Recently I was asked to be part of a round table discussion as part of a two day conference at Chatsworth run by the Garden Masterclass.
The round table was made up of three female head gardeners. The other two were Katy Merrington from the Hepworth Gallery in Wakefield and Lizzie Balmforth from a private estate called Mount St John near Thirsk.
We discussed how varied our roles were even though we had the same job title. Katy and I both work for a charity whereas the estate that Lizzie works on is under private ownership. This meant that our financial restraints were very different.
Katy gardens one acre of land linked to a modernist looking gallery. The garden was designed by Tom Stuart Smith. The garden has no walls, no fences and no gates - it really is accessible to everyone at any time. As you can imagine this comes with its own set of challenges especially in an urban area! Katy is the only employed gardener at the Hepworth and runs a team of volunteers to help her. It might only be one acre but she is part of the engagement of the gallery and it’s all down to her.
Lizzie's job is very different. She runs teams of gardeners and contractors. Her estate comprises a main house and gardens as well as a wider landscape with estate cottages with gardens. She manages a lot of new projects and works for a progressive thinking family so there is always something new to build. She too manages a garden designed by Tom Stuart Smith.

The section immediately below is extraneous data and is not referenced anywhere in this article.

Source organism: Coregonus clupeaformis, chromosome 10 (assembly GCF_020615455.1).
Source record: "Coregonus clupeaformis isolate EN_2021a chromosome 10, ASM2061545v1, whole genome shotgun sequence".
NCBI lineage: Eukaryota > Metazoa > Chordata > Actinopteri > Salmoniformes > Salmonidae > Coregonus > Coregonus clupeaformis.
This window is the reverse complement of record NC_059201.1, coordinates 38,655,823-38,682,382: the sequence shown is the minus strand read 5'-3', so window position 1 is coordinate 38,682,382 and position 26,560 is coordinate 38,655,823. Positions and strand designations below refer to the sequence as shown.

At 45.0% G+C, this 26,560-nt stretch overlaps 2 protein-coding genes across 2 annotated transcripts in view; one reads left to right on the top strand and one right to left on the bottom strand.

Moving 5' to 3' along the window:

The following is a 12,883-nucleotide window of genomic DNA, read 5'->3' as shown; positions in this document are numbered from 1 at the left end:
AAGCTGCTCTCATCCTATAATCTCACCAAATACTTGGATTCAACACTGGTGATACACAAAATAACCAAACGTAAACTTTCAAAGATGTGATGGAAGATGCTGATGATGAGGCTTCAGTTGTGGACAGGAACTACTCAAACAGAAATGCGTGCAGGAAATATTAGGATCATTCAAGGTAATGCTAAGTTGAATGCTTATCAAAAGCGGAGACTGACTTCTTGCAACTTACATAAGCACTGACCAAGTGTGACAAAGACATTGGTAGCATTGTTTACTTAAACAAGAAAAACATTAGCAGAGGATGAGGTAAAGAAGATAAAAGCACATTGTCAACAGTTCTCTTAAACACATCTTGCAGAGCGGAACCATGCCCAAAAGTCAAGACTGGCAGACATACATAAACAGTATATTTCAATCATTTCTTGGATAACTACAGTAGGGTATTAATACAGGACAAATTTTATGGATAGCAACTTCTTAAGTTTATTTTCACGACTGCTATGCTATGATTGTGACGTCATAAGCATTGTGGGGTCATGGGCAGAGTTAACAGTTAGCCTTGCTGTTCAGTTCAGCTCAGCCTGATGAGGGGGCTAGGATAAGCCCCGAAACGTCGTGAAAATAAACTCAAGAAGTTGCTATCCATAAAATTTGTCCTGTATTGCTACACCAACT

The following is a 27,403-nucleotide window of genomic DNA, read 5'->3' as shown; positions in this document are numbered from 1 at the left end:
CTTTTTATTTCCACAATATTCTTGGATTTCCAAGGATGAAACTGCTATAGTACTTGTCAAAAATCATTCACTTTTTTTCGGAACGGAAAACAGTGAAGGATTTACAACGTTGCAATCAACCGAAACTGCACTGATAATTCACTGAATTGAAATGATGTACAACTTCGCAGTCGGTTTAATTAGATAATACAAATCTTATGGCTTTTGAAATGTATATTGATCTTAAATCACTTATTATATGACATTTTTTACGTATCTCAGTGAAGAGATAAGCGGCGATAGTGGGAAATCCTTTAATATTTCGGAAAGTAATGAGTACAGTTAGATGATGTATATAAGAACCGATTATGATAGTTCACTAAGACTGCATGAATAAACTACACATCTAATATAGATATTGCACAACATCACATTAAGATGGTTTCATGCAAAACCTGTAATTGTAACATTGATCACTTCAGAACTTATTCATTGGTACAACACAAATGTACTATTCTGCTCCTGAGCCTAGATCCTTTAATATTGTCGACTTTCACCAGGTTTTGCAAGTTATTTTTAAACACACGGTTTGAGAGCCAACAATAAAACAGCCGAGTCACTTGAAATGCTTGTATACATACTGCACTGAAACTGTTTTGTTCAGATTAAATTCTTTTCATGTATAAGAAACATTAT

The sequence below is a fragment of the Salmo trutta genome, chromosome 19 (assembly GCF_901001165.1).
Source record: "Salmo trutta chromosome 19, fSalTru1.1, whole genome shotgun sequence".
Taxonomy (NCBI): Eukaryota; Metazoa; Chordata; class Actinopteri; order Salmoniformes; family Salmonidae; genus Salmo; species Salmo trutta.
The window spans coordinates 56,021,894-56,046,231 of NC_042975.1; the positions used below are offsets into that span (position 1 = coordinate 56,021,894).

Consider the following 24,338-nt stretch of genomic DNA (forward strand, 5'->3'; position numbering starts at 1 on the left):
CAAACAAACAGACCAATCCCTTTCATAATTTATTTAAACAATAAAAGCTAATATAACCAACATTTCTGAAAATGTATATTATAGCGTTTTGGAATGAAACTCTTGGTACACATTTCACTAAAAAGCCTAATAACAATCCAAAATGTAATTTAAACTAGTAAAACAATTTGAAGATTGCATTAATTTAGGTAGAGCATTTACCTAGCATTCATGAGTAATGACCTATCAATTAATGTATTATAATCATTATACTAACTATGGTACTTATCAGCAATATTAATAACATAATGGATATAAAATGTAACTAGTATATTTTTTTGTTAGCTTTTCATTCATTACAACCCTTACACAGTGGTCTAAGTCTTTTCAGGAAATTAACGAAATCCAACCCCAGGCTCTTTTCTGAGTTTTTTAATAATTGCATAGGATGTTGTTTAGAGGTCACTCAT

Same job titles but very varied scales of work.
I was asking both of them how much input the designer now has in their garden and if they feel obliged to follow his design rigorously. They both have a retainer with Tom Stuart Smith so that he can advise and they both stick to his plan. I commented that I had a similar arrangement with Bampfylde and Jekyll except that I was following plans from people who had passed! We weren’t sure which was more ridiculous!
The three of us had only met once before on a zoom call and we instantly struck up a friendship. All of us work for independents so we don’t have the support or opportunity of speaking to other head gardeners very often, like perhaps you would if you worked for the National Trust or the RHS. That’s why it was so nice to make our own ‘gang’.
We discussed our journeys into horticulture, Lizzie and I were both career changers who started out in apprenticeships with the National Trust. We talked about the early days of often being the lone woman in the team and feeling like you really had to physically prove yourself and not be the weaker sex. We had to work hard to be let in. I joined an all male team when I arrived at Hestercombe and it definitely took a while to break through some of the gender barriers! We had all experienced people asking us to ‘get the boss’, asking our male volunteers if they were the head gardener, having people/ employers wonder if a woman could actually physically do the role as well as a man. Thankfully this is slowly starting to change. We discussed how great it is that there are more women in horticulture today and that it is open to females but we also acknowledged a worry that many of these were career changers coming in later and many only able to take gardening jobs because they had financially supportive partners. Gardening is not well paid, this puts many young people off of the career path, but especially young men. Our fear was that it could start to be viewed as a lower grade job for women.